The Many Hellos

Many people wonder what it must be like to welcome a new foster child.   This account is specifically for new foster parents, waiting foster parents or anyone interested in learning more about what foster parents do.

welcome to our home print brown wooden wall decor
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Before any foster parent gets a call for a placement, they will have had to go through much training and a home study to be sure they know what they are in for but also for the agency to know them.   Our agency takes anywhere from 8 months to two years before opening a new foster home.  You can’t just sign up and get a placement by Friday.

During training hopefully, the foster family learns some good ideas for how to prepare their home and family for a new child.   Before we even get a call, here is a list of items we have on hand and ready.

* Variety of size and softness toothbrushes & mini toothpastes of a few flavours.

* Underwear.   We try to keep a few sizes of underwear for all ages.   We have buckets of clothing for all sizes and we keep the underwear in the buckets.

* Pj’s of a few sizes in the age range you are accepting.

* A bucket of diapers.   Ask friends for a few sizes of each newborn through size 6.   I keep ours in ziploc bags to keep them fresh as diapers absorb moisture over time.  I also keep a small pack of wipes.

* A small hygiene kit for males and one for females if you take any child older than 8.   Deodorant, razor, soap, shampoo, feminine hygiene products, etc.

* Lice Shampoo.   Always keep at least one bottle.   Often kids will come with head lice.  We also use an electric lice killer comb.  They work great and don’t expire.

* A welcome basket of snacks for their room.   Even if you don’t normally allow food in rooms, it’s important for new foster children to have access to snacks as they often don’t feel comfortable asking for food when hungry.   They may have come from a place where there was no food so demonstrating food security is important.   Leaving bowls of fruit and healthy snacks around also help lessen anxiety over food.   Keeping some comfort foods that kids are used to is also a good idea.   We don’t usually eat Kraft Dinner but kids who come are very used to it so we have a few boxes in the pantry.

* Backpack.   We have a few on hand as sometimes a child leaves a day later and then we at least can send them on their way with a bag and a few items of their own.   Often children come with nothing or a garbage bag of items.

* Car seats/booster seats.   We always have a few extra of each size and one infant one.  Be sure to check the expiry date on them.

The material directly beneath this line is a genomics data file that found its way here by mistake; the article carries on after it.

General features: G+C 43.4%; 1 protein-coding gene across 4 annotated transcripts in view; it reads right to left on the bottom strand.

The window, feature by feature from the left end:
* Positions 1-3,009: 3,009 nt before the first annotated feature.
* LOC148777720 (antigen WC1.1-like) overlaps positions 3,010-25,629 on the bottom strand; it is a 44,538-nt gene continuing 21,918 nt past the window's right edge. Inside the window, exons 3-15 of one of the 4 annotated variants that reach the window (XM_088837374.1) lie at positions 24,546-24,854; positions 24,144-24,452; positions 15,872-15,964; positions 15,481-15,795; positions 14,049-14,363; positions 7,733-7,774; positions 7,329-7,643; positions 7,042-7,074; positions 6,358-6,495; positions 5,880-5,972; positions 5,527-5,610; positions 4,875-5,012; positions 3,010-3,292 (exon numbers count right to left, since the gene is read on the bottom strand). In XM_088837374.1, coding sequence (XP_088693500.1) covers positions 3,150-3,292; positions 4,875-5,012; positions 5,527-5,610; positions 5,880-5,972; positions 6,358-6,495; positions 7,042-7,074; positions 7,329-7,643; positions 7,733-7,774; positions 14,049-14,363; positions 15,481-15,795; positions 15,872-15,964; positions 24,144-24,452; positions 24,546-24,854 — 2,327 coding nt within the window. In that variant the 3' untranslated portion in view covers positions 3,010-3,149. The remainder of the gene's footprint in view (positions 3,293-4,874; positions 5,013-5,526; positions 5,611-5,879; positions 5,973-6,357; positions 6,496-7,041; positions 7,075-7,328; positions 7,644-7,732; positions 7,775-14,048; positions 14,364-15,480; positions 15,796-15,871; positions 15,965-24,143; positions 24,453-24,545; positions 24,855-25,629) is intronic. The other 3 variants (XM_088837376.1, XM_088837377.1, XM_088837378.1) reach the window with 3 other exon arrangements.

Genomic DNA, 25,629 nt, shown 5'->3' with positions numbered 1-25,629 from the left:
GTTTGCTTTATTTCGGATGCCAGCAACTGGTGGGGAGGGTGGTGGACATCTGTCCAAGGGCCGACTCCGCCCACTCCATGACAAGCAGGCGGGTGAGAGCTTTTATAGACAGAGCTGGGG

* A journal for older kids.   One for me to keep notes in and one for them.   Might also need one to communicate with the teen or the child’s parents.

* Age, gender appropriate bedding, new pillow, a soft toy or bed throw.   Also very important for almost any age is mattress protectors.   We have them on all of our mattresses to protect from bed wetting and any other things that may spill on the bed.

When we get a call for a child,  we listen closely to the child’s history and what is known of the child.   I go with my gut as to whether it sounds like a good match.   The workers often try to make the best match possible before they call anyone.   There have been many times I have had to say no.   Our very first call was for a 10 year old boy when we were requesting children 0-5.   It was hard to say no but I knew I had made the right choice when the next day we took in a sweet one year old.

It is often very quickly after that call that we start rearranging bedrooms or setting up beds.   Sometimes a child fits perfectly into a room with an empty bed but other times we need to move kids around to share with a child of similar age or to allow a sibling set to stay together or for a difficult child to have their own room.    Our children have grown up moving rooms.  The longest they have stayed in a room is about 2 years.   Most of my children have lived in every room of our house.   We have 7 bedrooms.

It is often an adrenaline rush to get everything done before a child arrives.   Once a child arrives, the real work begins so we try to have as much together for their space as possible.   I hope this list helps.  Comment below if there’s any great ideas that you have.

SDG

 

 

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